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Posts from the DOT Category


Eyes on the Street: Flex Posts Keep Drivers Out of 158th Street Bike Lane

Photo: Alec Melman

Photo: Alec Melman

Reader Alec Melman sent these before-and-after pics of the bikeway on 158th Street in Manhattan, which is now protected with flex posts. The lane is part of a package of Upper Manhattan bike improvements intended to make biking and walking safer between the Hudson River Greenway and the High Bridge.

As you can see in the photo below, before DOT added the posts the lane was vulnerable to incursion by drivers, many with placards, who commandeered the space for parking. The lane runs beneath a Riverside Drive viaduct where NYPD has a fleet service station.

This is the type of low-cost, high-impact improvement that could also make it safer to ride on streets like Chrystie Street, where safety advocates who call themselves the Transformation Department put traffic cones to keep drivers out.

“Now this actually feels safe to bike on,” Melman wrote.

Photo: Alec Melman

Photo: Alec Melman


Streetfilms Shorties: Fix the Dysfunctional Chrystie Street Bike Lane

Back in February, Manhattan Community Board 3 asked DOT to study a protected bike lane for Chrystie Street. Head over there during any rush hour and it’s easy to see why: There are tons of people biking to and from the Manhattan Bridge, but the painted bike lanes on Chrystie are constantly blocked by double-parked cars and buses. Even when you’re not weaving in and out of motor vehicle traffic, you have to keep your eyes peeled for illegal U-turns and drivers crossing the southbound bike lane as they exit garages.

The agency said it would study bike lane upgrades for Chrystie, but gave no timetable. That was in March. Apparently, someone got tired of waiting and set up orange cones on one long block in the beginning of October to keep the bike lane clear. That was all it took to provide a little more security for people biking northbound on Chrystie, and in this short Streetfilm, Clarence makes the case for some simple changes to permanently improve safety on one of the city’s most important bike routes.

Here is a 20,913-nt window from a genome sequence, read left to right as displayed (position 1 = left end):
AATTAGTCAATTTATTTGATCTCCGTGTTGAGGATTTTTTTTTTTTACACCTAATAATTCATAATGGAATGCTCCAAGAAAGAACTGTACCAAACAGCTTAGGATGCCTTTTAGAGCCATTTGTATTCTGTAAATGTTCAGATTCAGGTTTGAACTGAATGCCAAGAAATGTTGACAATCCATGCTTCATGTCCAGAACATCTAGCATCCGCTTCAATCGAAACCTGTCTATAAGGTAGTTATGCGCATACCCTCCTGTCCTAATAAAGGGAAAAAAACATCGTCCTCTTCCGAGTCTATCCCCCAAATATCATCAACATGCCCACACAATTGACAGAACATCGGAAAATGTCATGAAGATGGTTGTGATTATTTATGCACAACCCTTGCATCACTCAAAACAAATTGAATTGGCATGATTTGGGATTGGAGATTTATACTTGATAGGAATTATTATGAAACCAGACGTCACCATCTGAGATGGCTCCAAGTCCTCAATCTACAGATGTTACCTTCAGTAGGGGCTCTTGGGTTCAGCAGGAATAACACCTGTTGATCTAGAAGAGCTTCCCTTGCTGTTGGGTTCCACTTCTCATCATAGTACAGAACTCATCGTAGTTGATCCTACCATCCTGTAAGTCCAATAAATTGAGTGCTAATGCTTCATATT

Eyes on the Street: The First Avenue Bike Lane Gap Is Shrinking

DOT tweeted a status report this afternoon on the First Avenue protected bike lane gap. Green paint is down on the newly protected section between 49th Street and 56th Street:

This project will close most of the 10-block gap in the First Avenue protected bike lane in Midtown. The last few blocks up to 59th Street, where left-turning motor vehicle traffic heading to the Queensboro Bridge is most intense, will remain unprotected for now. DOT has said it will return to the local community board with a plan to protect those blocks after this phase has been completed.

In addition to the green paint, DOT will be adding pedestrian islands on these blocks this fall. That should prevent fatalities on a very dangerous stretch. Since 2009, the pedestrian death rate on First Avenue along the 10 blocks without a protected bike lane has been much higher than on the rest of First Avenue, according to DOT.


The Next Brooklyn Bike-Share Expansion Will Be the Thinnest Part of Citi Bike


Citi Bike is coming to the neighborhoods west of Prospect Park, but the stations won’t be spaced conveniently close together. Map via NYC DOT. Click to enlarge.

DOT unveiled its latest Citi Bike expansion map last week, and the stations look significantly more spread out than stations in the rest of the system.

Spread-out stations are a problem for bike-share users because people have to walk farther to make trips, and that costs time. The National Association of City Transportation Officials recommends 28 stations per square mile — and the city’s contract with Citi Bike operator Motivate stipulates the same metric — but NYC DOT has been thinning out stations in its expansion zones. The city wants to cover the geographic area described in the bike-share contract, while Motivate doesn’t want to supply more than the 378 additional stations it’s required to. The result is a less effective system for everyone.